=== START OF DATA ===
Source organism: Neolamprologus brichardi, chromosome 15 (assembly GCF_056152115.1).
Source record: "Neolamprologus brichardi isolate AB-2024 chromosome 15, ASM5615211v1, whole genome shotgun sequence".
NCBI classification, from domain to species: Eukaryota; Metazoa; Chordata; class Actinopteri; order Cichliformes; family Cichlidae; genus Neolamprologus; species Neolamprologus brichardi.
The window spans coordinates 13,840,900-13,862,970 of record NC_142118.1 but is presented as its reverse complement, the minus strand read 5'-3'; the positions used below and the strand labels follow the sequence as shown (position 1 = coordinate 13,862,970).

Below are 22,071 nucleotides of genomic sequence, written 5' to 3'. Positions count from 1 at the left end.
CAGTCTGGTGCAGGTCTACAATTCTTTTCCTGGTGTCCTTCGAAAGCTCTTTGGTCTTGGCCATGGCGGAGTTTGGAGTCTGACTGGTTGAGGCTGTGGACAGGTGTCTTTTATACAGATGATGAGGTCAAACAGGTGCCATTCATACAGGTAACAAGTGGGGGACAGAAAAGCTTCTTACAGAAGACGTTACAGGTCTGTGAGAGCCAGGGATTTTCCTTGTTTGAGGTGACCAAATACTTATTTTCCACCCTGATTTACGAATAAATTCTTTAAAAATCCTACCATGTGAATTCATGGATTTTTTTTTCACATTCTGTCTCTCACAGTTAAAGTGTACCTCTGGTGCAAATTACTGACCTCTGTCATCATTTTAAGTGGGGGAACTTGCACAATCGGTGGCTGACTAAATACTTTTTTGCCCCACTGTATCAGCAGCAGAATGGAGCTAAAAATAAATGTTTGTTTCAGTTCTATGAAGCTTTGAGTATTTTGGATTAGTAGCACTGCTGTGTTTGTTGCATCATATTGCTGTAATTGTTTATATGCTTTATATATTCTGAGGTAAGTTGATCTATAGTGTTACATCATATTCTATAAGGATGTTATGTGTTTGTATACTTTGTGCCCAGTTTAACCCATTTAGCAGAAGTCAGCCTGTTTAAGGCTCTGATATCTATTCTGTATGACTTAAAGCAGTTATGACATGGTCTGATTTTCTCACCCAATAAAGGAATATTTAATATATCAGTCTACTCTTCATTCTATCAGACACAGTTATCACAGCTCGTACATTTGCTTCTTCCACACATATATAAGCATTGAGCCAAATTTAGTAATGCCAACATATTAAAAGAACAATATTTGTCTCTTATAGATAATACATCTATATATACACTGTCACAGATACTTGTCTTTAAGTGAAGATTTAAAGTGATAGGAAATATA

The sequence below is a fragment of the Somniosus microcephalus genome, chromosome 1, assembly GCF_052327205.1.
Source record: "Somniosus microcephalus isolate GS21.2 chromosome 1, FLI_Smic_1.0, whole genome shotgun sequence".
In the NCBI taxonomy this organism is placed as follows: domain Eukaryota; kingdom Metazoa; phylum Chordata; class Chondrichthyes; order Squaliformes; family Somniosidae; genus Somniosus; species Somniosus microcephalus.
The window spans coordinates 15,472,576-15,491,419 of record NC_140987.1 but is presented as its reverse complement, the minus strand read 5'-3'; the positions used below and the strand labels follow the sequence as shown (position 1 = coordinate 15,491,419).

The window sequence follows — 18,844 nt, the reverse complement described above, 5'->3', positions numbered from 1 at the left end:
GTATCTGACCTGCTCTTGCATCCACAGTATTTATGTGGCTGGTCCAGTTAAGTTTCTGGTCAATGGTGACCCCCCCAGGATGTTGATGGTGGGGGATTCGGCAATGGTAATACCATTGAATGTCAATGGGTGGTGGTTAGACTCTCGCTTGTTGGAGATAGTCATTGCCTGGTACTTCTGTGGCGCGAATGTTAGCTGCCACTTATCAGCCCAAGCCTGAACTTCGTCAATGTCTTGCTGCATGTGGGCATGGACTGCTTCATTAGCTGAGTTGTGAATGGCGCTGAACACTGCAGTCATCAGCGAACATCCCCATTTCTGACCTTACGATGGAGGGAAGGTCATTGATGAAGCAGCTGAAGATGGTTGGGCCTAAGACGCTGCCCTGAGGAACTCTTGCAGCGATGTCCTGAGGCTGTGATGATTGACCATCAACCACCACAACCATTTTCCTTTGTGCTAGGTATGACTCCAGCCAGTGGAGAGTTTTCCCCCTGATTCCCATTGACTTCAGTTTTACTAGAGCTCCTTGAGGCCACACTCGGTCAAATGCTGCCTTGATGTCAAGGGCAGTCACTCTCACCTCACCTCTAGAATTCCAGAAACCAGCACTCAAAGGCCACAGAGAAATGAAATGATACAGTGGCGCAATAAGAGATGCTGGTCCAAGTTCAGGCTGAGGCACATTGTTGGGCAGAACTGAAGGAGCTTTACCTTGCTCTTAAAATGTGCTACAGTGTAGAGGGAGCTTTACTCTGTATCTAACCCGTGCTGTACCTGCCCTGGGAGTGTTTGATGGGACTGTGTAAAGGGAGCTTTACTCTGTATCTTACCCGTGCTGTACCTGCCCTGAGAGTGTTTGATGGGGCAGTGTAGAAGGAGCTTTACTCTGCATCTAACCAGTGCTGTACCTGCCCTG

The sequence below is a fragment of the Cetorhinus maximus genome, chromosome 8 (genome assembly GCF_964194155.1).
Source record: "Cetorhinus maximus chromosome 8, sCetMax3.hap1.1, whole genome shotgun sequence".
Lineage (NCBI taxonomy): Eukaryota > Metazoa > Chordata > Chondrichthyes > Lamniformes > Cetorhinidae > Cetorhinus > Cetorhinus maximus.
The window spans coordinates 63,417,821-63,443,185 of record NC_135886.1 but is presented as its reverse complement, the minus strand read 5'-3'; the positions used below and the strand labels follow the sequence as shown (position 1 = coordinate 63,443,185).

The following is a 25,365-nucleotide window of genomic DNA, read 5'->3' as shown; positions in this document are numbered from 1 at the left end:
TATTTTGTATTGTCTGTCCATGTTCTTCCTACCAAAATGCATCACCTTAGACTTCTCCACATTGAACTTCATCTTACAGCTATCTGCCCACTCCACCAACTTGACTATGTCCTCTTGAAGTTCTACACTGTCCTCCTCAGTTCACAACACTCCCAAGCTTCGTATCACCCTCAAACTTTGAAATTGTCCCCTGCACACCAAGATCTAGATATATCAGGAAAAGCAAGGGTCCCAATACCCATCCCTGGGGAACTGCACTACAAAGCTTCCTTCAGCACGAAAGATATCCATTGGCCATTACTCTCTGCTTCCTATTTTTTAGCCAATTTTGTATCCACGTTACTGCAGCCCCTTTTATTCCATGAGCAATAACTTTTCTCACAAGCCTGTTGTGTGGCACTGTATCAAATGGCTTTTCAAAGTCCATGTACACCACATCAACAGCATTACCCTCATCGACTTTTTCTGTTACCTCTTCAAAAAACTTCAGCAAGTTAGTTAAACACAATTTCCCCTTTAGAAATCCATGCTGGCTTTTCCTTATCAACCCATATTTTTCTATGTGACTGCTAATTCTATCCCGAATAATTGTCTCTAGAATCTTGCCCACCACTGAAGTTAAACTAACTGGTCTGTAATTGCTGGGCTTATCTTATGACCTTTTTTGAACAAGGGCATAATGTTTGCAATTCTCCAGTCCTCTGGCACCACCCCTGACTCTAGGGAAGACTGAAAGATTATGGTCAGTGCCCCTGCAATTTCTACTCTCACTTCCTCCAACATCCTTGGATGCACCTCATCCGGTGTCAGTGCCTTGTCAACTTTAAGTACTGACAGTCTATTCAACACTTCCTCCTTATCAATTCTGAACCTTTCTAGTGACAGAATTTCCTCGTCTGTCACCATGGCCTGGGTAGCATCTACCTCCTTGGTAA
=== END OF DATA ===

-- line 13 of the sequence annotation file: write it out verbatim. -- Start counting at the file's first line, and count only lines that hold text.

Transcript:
The sequence below is a fragment of the Cetorhinus maximus genome, chromosome 8 (genome assembly GCF_964194155.1).